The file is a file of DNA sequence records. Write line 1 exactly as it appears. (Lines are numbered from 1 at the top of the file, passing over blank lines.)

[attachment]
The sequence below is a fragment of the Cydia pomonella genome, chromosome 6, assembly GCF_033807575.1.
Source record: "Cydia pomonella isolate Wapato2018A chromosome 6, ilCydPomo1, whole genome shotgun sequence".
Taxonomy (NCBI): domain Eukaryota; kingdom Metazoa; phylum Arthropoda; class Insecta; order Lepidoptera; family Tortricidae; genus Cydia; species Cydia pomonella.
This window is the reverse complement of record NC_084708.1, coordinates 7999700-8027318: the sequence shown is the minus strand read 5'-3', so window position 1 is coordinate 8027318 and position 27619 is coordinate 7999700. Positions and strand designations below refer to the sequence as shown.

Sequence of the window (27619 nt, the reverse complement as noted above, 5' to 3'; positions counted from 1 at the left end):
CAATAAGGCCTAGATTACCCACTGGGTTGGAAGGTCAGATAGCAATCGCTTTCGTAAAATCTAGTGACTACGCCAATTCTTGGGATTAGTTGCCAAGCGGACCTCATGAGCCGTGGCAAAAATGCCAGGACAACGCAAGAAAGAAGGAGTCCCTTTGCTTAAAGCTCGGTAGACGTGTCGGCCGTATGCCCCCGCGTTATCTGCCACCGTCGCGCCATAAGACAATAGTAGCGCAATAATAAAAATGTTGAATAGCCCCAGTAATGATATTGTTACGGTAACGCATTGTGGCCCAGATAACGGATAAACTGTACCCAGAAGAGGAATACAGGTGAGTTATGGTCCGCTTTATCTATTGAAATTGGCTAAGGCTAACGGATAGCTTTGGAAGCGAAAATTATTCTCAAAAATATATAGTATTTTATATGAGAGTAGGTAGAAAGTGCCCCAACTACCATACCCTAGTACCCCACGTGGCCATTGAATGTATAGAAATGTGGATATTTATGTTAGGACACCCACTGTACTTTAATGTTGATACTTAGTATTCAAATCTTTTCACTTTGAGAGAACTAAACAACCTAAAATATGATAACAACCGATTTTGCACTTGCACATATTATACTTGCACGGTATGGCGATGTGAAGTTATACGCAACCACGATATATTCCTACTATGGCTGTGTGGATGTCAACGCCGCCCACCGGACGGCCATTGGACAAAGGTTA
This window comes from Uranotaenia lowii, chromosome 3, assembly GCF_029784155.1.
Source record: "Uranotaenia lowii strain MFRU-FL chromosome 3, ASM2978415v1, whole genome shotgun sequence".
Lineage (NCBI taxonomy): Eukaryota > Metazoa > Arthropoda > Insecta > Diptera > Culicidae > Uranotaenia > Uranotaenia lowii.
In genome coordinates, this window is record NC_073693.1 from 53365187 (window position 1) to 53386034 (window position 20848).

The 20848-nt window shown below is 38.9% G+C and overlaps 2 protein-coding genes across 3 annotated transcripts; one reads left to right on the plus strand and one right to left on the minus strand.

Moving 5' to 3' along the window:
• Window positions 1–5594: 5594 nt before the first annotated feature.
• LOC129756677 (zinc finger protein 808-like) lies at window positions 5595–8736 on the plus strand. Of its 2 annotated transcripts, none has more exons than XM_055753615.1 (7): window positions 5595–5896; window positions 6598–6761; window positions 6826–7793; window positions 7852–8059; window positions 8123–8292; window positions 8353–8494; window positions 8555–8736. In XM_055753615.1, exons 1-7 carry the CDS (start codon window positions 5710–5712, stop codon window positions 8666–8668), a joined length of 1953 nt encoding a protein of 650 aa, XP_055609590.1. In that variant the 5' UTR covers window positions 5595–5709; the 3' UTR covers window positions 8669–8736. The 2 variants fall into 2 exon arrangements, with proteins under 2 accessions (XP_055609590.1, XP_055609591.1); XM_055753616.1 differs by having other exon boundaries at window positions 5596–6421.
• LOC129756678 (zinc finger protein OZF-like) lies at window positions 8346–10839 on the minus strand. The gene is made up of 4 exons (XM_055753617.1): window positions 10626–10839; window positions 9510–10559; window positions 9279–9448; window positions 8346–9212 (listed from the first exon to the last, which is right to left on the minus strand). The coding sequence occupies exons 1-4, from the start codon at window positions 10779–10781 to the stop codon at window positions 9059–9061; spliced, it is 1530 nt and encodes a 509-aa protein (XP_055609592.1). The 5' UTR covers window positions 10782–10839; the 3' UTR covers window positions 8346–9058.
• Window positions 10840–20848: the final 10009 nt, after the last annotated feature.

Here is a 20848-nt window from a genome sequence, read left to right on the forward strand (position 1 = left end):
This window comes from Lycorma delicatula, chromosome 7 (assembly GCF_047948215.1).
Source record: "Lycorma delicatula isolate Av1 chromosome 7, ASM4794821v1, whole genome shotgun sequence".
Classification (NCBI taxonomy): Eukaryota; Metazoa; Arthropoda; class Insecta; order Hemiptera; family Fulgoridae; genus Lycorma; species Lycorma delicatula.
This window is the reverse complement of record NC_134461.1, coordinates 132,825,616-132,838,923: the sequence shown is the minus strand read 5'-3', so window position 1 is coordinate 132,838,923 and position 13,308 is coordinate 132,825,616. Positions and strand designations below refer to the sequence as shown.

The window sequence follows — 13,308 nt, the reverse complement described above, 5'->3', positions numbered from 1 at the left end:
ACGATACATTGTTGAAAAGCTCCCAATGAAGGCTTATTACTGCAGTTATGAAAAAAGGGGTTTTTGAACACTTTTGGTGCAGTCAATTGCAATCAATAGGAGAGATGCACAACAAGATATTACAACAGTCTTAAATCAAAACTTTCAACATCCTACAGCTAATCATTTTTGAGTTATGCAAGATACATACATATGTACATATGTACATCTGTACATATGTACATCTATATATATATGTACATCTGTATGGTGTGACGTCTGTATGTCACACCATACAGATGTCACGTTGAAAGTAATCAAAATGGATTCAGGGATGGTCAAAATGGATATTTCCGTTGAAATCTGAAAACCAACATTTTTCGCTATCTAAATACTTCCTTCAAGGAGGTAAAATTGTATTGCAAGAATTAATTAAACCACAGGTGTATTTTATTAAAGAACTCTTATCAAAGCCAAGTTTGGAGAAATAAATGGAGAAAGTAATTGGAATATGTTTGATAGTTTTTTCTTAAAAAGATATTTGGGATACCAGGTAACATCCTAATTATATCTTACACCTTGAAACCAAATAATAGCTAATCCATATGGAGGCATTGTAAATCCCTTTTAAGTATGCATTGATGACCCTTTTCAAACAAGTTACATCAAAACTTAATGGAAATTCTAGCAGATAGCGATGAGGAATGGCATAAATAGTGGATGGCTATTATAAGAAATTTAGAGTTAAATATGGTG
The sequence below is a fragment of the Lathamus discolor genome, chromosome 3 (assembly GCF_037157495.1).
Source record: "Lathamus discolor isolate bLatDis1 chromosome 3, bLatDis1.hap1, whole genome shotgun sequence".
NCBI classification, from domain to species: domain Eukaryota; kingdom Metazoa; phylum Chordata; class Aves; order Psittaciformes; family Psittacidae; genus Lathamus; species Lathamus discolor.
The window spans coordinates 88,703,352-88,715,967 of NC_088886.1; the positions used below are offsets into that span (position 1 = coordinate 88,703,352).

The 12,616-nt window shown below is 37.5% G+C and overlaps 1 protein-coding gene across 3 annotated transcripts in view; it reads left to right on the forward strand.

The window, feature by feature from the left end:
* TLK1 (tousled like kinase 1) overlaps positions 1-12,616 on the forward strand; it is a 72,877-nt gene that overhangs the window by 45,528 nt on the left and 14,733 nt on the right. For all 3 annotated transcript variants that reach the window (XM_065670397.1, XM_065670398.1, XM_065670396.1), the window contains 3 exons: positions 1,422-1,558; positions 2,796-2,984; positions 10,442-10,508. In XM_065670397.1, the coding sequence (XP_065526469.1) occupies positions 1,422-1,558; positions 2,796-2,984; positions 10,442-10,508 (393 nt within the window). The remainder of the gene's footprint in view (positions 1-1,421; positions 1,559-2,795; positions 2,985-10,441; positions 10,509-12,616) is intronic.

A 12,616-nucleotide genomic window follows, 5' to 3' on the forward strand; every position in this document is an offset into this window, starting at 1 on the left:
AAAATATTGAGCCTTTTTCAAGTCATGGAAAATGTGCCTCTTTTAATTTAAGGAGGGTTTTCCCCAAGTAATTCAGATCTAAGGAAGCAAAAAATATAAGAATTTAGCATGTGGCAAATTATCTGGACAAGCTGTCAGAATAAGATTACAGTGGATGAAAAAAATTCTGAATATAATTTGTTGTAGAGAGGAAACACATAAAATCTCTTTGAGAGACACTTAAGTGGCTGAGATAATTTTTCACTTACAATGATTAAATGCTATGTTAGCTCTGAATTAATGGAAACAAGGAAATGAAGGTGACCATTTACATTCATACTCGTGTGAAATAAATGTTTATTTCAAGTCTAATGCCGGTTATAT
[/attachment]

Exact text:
The sequence below is a fragment of the Cydia pomonella genome, chromosome 6, assembly GCF_033807575.1.